Last weekend, PJ and I saw Precious: Based on the Novel “Push” by Sapphire. I was more than a little hesitant to see this movie, because the trailer makes it clear that it’s about a teenager who is physically, verbally, and sexually abused. But it’s a major Oscar contender, so I had to see it. I’m glad I did; it’s definitely one of the best movies of the year.

Here’s the trailer:

The first thing I have to say is that this is one of the stupidest official titles ever. Did Sapphire require the producers to include the subtitle? Why not just require them to call it Push? As is, it just seem clunky and arrogant, whether the latter is true or not. Do they really expect people to say the whole title if it wins Academy Awards? If I were an Academy member I would be tempted not to vote for it just for the title alone, which would be unfortunate, since it deserves several nominations and at least some wins.

Precious is about the eponymous character, who is sixteen and pregnant with her second child. We quickly learn that she has been raped by her father, her mother’s boyfriend. She lives with her mother, who lives off Precious’s welfare checks, and generally makes Precious’s life miserable. Precious waits on her mother hand and foot, mostly out of fear that her mother will turn abusive without any notice.

One of the things I like most about Precious (and Precious) is that we soon see that Precious is already waging a low level war of passive aggression against her abusive mother. Although she fears her mother’s abuse, she isn’t simply a doormat. For example, she doesn’t buy her mother’s favorite cigarettes on her way home from school. In another scene, she fails to cook dinner according to her mother’s taste. And in a scene briefly shown in the trailer, she stands above her mother on the stairway, defying her verbal abuse. In each case, her passive aggressive acts evoke her mother’s physical abuse, which includes attempts to (more or less) kill Precious, but Precious is quick for her size, almost always managing to duck out of the way of the frying pan aimed at her head just in time.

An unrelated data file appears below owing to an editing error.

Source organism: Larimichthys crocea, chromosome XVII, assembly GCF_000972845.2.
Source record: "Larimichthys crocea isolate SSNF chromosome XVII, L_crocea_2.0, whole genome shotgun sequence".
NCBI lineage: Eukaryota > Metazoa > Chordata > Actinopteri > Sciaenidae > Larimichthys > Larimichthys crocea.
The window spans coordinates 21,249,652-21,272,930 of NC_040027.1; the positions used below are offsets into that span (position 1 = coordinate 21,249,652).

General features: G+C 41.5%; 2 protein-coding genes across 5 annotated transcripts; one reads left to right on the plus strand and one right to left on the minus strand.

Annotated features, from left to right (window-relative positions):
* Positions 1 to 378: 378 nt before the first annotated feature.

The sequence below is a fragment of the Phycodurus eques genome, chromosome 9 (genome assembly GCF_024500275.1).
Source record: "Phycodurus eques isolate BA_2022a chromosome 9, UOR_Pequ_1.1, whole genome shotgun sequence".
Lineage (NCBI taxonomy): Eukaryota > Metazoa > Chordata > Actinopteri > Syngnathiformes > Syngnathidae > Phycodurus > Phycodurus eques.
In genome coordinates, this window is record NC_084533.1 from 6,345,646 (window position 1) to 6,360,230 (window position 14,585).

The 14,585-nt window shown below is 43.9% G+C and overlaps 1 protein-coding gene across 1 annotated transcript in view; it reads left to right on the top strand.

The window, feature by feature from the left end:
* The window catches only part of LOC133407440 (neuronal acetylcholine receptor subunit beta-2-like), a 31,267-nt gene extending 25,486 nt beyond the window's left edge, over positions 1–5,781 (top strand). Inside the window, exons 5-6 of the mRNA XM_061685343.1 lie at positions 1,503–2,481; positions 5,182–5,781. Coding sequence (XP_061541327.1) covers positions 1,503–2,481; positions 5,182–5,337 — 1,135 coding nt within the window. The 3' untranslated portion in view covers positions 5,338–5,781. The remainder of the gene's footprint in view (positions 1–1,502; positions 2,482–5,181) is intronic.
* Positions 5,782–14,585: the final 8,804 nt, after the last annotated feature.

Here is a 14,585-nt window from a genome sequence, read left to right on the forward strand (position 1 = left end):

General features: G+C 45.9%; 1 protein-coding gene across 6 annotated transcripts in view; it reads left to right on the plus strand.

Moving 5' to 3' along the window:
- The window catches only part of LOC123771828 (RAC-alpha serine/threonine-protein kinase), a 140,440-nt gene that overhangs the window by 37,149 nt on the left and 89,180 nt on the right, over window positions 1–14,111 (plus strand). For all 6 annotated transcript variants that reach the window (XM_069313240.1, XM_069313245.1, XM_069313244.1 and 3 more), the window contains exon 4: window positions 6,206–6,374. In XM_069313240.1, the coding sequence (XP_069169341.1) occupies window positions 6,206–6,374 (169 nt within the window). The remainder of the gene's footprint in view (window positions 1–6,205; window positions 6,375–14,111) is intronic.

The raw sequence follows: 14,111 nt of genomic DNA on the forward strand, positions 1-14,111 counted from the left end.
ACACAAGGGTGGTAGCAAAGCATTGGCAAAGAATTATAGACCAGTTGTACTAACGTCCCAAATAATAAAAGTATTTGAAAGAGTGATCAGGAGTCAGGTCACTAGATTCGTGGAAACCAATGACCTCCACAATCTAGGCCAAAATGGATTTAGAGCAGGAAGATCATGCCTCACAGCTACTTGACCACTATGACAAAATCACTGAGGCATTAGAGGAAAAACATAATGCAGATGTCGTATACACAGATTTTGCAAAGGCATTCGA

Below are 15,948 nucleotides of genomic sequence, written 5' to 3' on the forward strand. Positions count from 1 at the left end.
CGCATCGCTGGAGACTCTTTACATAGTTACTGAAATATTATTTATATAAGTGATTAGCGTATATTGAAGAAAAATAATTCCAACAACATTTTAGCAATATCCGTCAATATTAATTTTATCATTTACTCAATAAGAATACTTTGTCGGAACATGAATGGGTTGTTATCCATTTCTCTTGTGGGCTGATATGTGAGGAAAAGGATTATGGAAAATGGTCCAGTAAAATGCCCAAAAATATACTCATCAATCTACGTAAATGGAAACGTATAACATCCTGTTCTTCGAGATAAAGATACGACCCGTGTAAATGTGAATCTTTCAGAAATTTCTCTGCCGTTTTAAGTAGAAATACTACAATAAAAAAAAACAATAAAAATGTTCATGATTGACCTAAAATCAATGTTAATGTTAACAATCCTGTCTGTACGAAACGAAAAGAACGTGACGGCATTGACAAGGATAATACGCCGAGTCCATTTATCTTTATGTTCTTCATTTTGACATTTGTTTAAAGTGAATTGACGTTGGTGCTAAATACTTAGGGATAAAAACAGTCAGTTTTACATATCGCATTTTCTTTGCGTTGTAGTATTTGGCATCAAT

Gabourey Sidibe‘s performance as Precious is wonderful. As the title character, she carries the emotional burden of the film on her shoulders, so it’s important that we sympathize with her. Sidibe imbues Precious with backbone and street-smarts even while showing us her naiveté and lack of education. Importantly, her Precious isn’t suddenly transformed by some transcendent experience. Instead, she’s grounded in reality.

This reality isn’t pretty, and I like that the film doesn’t gloss over the real problems that confront Precious. I also like that the film’s ending is rather complicated. I don’t want to give anything away, but the fact that the movie is set in the late 1980s matters in how we read the film’s dénouement.

Mo’Nique stars as Precious’s mother, Mary. She is justifiably the front-runner for the Best Supporting Actress Oscar this year. Her performance really comes down to a couple of scenes or groups of scenes. On the one hand, her depiction of Mary’s abuse of Precious is terrifying. She would probably earn an Oscar nomination for these scenes alone. But her last scene near the end of the film is what makes her performance really nuanced and memorable. Her character suddenly does a 180, swearing that her change of heart isn’t just to keep getting Precious’s welfare checks. Despite these assertions, Mo’Nique does a great job complicating this seeming change of heart.

Mariah Carey is also great in her small role as a social worker. One of my favorite moments in the film is when Precious asks her, “What color are you anyway, you some type of black or Spanish?” It’s the question we’ve all been asking, and it helps to break some of the tension in the film. Lenny Kravitz is also good in his small role as a nurse who takes an interest in Precious’s well-being. And Paula Patton manages to play Precious’s inspiring teacher, Mrs. Rain, without making her just a caricature.

Lee Daniels directed Precious. He too is deserving of Oscar recognition. Precious could have felt like another After School Special, but he keeps it grounded. It tells an interesting and somewhat inspiring story without losing touch with reality. I also admire that Daniels is an out gay man, which is rare in Hollywood: an out, gay, black man who directs movies.

All in all, Precious is an excellent film, probably one of my favorites for the year. I highly recommend it.